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Research Article  |   May 2005
The Ergonomics of Caring for Children: An Exploratory Study
Author Affiliations
  • Martha J. Sanders, MA, MSOSH, OTR/L, is Assistant Professor, Occupational Therapy, Quinnipiac University, 275 Mt. Carmel Avenue, Hamden, Connecticut 06518; martha.sanders@quinnipiac.edu
  • Tim Morse, PhD, CPE, is Associate Professor, Ergonomic Technology Center of Connecticut, Occupational and Environmental Medicine, University of Connecticut Health Center, Farmington, Connecticut
Article Information
Work and Industry / The Occupation of Caring for Children and Adults
Research Article   |   May 2005
The Ergonomics of Caring for Children: An Exploratory Study
American Journal of Occupational Therapy, May/June 2005, Vol. 59, 285-295. doi:10.5014/ajot.59.3.285
American Journal of Occupational Therapy, May/June 2005, Vol. 59, 285-295. doi:10.5014/ajot.59.3.285
Abstract

BACKGROUND. Caring for one’s children is among the most ubiquitous of occupations. However, few studies have examined the ergonomic risks involved in parents caring for children at home.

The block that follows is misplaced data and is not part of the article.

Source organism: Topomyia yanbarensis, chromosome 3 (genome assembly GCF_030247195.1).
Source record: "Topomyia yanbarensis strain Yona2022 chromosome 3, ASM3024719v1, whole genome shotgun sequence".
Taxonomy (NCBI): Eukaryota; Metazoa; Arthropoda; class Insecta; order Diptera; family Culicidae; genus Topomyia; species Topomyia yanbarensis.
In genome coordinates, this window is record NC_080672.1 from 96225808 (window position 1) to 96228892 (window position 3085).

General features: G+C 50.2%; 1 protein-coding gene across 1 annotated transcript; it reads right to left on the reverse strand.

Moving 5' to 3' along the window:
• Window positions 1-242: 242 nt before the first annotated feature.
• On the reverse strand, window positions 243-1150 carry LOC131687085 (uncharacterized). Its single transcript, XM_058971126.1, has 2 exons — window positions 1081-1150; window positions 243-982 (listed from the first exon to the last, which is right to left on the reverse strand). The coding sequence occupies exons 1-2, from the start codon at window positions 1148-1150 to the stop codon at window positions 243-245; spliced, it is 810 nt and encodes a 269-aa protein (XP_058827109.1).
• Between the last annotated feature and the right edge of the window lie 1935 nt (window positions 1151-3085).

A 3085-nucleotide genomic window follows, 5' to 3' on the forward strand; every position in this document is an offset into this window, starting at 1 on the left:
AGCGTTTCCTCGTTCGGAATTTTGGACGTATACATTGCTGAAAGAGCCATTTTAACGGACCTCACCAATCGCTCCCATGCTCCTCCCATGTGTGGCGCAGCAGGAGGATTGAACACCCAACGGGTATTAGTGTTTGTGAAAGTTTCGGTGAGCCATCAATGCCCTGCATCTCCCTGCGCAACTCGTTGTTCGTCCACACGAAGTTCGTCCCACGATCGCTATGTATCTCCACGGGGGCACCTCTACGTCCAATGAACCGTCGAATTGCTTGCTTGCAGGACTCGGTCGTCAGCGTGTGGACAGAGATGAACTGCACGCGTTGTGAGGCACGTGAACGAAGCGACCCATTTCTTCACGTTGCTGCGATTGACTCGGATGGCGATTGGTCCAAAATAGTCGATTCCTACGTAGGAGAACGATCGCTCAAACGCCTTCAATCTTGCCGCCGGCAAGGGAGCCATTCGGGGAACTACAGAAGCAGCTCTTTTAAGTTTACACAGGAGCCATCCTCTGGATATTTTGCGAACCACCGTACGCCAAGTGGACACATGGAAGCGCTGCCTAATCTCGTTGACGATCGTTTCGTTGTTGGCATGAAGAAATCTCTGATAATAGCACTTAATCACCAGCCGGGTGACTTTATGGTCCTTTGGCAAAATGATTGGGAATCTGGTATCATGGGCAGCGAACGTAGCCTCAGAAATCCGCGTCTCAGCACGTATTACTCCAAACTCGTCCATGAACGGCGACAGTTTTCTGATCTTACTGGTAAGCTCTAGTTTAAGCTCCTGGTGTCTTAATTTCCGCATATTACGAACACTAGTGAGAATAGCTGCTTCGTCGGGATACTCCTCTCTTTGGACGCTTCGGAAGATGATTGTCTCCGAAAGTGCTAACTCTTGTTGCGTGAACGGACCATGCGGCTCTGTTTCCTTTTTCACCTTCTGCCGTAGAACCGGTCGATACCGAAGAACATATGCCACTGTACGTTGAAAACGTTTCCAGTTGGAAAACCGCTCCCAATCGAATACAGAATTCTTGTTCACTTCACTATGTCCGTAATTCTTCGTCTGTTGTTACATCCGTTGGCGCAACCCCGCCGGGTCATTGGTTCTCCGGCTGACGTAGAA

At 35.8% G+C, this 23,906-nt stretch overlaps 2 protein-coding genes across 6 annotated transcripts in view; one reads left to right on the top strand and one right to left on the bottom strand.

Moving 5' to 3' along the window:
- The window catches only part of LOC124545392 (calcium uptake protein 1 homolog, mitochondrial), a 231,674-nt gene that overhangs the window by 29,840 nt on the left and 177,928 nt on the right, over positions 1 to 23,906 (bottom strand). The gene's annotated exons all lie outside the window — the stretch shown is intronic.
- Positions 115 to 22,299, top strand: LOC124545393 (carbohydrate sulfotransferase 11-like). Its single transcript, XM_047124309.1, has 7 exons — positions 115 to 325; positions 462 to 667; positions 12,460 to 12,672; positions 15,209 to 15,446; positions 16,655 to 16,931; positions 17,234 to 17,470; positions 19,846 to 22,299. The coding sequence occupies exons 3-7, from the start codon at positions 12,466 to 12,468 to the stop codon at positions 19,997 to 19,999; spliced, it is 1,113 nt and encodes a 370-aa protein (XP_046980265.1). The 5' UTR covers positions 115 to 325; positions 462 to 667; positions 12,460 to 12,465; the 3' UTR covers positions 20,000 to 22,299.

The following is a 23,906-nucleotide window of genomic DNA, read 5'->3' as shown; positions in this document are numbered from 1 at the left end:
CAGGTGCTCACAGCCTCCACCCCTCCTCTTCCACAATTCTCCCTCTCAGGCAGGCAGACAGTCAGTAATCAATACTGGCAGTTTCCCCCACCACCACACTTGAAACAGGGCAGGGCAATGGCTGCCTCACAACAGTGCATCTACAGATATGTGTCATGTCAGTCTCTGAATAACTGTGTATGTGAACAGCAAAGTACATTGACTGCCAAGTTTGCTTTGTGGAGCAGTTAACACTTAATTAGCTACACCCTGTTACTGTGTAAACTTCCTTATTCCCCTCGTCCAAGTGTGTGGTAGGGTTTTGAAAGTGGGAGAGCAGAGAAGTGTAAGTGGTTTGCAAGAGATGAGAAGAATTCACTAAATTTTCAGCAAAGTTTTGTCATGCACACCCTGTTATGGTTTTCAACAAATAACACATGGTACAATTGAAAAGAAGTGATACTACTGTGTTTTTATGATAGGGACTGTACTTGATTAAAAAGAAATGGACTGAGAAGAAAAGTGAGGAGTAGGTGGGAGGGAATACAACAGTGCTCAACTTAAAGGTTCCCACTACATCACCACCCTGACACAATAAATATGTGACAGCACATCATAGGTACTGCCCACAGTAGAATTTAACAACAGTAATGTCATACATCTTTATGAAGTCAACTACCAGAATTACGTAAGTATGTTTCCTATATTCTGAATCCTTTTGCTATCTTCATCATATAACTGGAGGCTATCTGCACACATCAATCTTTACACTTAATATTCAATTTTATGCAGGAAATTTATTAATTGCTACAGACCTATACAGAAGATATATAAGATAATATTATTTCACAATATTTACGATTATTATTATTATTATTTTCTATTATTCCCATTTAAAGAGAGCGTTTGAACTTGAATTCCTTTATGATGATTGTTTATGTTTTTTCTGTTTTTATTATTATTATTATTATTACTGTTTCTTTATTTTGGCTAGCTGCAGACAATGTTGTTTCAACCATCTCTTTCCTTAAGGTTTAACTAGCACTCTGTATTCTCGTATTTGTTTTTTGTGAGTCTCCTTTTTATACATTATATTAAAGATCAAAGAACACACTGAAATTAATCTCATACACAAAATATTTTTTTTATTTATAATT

PURPOSE. The purpose of this study was to identify the frequency, type, and severity of musculoskeletal symptoms in parents of children less than 4 years old. The study further examined the factors that contribute to musculoskeletal pain in this sample.

METHODS. A convenience sample of 130 parents with children younger than 4 years old completed a seven-page survey that included questions related to the parents’ demographics, their musculoskeletal discomfort, their performance of child-care tasks with high biomechanical risks (such as carrying a child in a car seat), and parents’ perceived psychological strain related to caring for their children.

RESULTS. Ninety-two percent (92%) of the providers were mothers. Sixty-six percent (66%) of the sample reported the presence of musculoskeletal pain. The parts of the body most affected were the low back (48%), neck (17%), upper back (16%), and shoulders (11.5%). Factors associated with musculoskeletal pain were performing child-care tasks defined as having high biomechanical risks (p = .001), the perception that caring for children is highly demanding (p = .003), and performing hobbies less than 1 hour per week (p = .04). Parents’ working status, age, and participation in other daily activities were not significantly related to musculoskeletal discomfort.

CONCLUSION. This study demonstrates the high prevalence of musculoskeletal pain in parents of children under the age of 4 years. It underscores the association between physical and psychological factors in the development of musculoskeletal discomfort. It suggests the need for occupational therapy wellness programs that focus on preventing musculoskeletal discomfort and providing support for the parenting role.